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Reservation Melee Leaves Two Dead, Nine Wounded

July 21, 1989

WINDOW ROCK, Ariz. (AP) _ Hundreds of supporters of an ousted Navajo Indian chairman clashed with police and took over a tribal building in a melee that left two men dead and nine wounded, witnesses and officials said.

Supporters of suspended tribal Chairman Peter MacDonald occupied the tribe’s business and finance building for five hours late Thursday after a pro-MacDonald rally that turned violent, authorities said.

Tribal officials said the dead men were shot by tribal police defending their fellow officers.

MacDonald disagreed vehemently in a statement issued today.

The tribal police, he said, ″randomly opened fire on Navajo civilians who assembled to protest their rights to redress the reasons why the interim government was established.″ The ousted chairman said he was ″shocked, appalled and angered″ by the police actions.

Tribal police, federal agents and state police sealed off the area today. In Albuquerque, N.M., U.S. Bureau of Indian Affairs area director Sid Mills said he had dispatched as many agents as available to the reservation.

A federal Bureau of Indian Affairs tactical team was working with tribal police and FBI agents were sent to the remote reservation, said Steve Goldstein, a spokesman for Interior Secretary Manuel Lujan Jr. in Washington.

The violence in the tribal capital near the Arizona-New Mexico line was the latest episode in the struggle for power on the Navajo Reservation. With 200,000 members the Navajos are the nation’s largest Indian tribe.

The two victims, both MacDonald supporters, were Arnold Begay and a man identified as either Jimmy Dixon or James Dickson. Both men were shot, said Rosalyn Curtis, spokeswoman for the Indian Health Hospital in nearby Fort Defiance.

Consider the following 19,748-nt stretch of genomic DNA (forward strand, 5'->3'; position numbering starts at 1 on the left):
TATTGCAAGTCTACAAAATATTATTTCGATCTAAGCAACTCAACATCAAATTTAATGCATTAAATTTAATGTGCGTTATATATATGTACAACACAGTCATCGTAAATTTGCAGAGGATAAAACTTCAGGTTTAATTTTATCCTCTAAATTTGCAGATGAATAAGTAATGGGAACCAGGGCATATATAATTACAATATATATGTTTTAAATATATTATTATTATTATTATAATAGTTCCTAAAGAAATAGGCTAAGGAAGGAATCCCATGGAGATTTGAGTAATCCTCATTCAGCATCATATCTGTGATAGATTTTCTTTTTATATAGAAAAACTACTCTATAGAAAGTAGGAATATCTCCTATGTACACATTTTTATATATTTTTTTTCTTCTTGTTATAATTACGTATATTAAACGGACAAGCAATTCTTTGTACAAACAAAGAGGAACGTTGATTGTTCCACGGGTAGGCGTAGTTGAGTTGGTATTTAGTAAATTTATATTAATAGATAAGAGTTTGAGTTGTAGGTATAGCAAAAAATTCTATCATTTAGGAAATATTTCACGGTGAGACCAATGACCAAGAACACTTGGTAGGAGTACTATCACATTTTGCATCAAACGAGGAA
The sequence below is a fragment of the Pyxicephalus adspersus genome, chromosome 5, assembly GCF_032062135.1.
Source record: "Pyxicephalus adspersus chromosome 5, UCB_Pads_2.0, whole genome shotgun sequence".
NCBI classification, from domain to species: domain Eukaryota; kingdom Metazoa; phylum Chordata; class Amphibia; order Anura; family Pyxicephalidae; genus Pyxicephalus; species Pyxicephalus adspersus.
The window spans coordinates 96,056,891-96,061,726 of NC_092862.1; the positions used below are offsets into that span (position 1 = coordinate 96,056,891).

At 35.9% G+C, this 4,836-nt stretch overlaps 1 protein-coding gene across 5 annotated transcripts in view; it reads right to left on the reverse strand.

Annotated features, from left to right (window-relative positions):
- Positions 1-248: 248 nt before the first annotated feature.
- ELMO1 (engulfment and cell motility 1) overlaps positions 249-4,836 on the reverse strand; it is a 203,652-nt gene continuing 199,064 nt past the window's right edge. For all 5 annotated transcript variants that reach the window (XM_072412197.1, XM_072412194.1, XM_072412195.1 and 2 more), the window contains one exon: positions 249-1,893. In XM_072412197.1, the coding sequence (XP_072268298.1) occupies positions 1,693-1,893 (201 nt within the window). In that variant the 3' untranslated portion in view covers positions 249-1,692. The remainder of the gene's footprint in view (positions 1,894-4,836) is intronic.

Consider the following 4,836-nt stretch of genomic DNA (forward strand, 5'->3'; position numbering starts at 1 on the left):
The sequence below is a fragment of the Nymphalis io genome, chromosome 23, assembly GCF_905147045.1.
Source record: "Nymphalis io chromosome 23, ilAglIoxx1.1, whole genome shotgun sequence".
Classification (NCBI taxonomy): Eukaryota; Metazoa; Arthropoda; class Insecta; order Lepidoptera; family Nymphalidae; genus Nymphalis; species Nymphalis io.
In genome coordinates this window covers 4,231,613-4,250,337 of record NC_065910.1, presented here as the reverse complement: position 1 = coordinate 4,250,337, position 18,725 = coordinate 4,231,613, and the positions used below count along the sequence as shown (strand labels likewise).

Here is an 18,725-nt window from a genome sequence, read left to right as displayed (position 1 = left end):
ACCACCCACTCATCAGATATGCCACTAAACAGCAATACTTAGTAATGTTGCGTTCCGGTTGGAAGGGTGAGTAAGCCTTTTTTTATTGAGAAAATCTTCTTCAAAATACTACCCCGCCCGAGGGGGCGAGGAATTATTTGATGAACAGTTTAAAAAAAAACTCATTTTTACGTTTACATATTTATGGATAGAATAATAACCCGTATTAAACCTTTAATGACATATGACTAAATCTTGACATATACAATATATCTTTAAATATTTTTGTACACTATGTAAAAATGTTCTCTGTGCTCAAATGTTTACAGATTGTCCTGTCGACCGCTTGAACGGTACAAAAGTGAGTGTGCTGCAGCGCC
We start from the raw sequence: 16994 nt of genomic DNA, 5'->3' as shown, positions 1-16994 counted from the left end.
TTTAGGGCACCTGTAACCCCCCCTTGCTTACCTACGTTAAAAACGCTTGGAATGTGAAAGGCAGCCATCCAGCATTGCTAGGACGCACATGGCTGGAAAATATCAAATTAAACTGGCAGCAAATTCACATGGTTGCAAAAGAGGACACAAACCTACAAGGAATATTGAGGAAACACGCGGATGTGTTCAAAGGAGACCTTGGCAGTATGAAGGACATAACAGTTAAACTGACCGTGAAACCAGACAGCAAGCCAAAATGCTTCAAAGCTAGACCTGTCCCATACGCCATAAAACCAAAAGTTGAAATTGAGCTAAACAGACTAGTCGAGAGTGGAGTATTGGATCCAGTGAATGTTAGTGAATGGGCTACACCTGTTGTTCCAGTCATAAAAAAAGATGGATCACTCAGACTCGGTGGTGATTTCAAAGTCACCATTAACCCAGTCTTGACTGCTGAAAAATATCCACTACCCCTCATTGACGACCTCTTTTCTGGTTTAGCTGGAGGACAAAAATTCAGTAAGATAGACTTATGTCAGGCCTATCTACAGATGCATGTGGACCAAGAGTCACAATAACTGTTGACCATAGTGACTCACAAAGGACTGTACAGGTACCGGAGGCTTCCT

Four of the other 10 hospitalized suffered gunshot wounds, and the others were treated for cuts and other injuries, Ms. Curtis said.

According to Goldstein, tribal Police Chief George John was in Washington and pro-MacDonald forces were trying to reinstate former Police Chief Wilbur Kellogg.

In January, MacDonald was accused during U.S. Senate hearings of accepting kickbacks and personally sharing in the $7.2 million profit realized by non- Indian businessmen who sold the tribe a ranch for $33.4 million in July 1987. He was placed on administrative leave by the Tribal Council on Feb. 13.

After a rally at the home of a MacDonald booster about a mile from the government buildings, a throng of 300 members of the MacDonald-backing Pro- Dineh Voters group and others marched or drove early Thursday evening to the seat of government. ″Dineh″ is a Navajo word meaning ″the people.″

Witnesses said the demonstration got out of hand when members of the crowd attacked Lt. Daniel Hawkins, a Navajo police official who led the May 24 sweep of the tribe’s administration building that ended with MacDonald and his appointees evicted from offices they had refused to leave.

Hawkins was beaten and kicked by assailants wielding 4-foot wooden clubs who ″handcuffed him and left him lying there,″ said tribal spokesman Duane Beyal. He said the crowd then went after a second officer, taking his revolver while beating and handcuffing him.

Onlookers said Dixon took Hawkins’ gun and shot tribal police Sgt. Daniel Lee. According to varying accounts, Lee either returned the fire, killing Dixon, or Dixon was gunned down by other officers.

Beyal said Begay was shot fatally by an unidentified officer who saw Begay with a club about to hit another officer from behind.

Witnesses said the crowd turned its clubs on the doors of the tribe’s financial services building to break in.

The situation remained in flux for about five hours, with an estimated 100 MacDonald supporters in the building and about 150 supporters of interim Chairman Leonard Haskie on a ridge overlooking the building.

Tribal police left the scene about 8:15 p.m., although members of opposing factions were still facing off and armed with clubs and chains, witnesses said. The building’s occupants finally left about 11 p.m., and police moved in to cordon off the site.

Officials said the business and finance building and another building were closed at noon Thursday after there were threats of an attack.

MacDonald’s whereabouts could not be determined Thursday night. Earlier in the day, he issued an executive order instructing ousted Kellogg to reassume the office of police chief and to ″restore law and order″ on the reservation.

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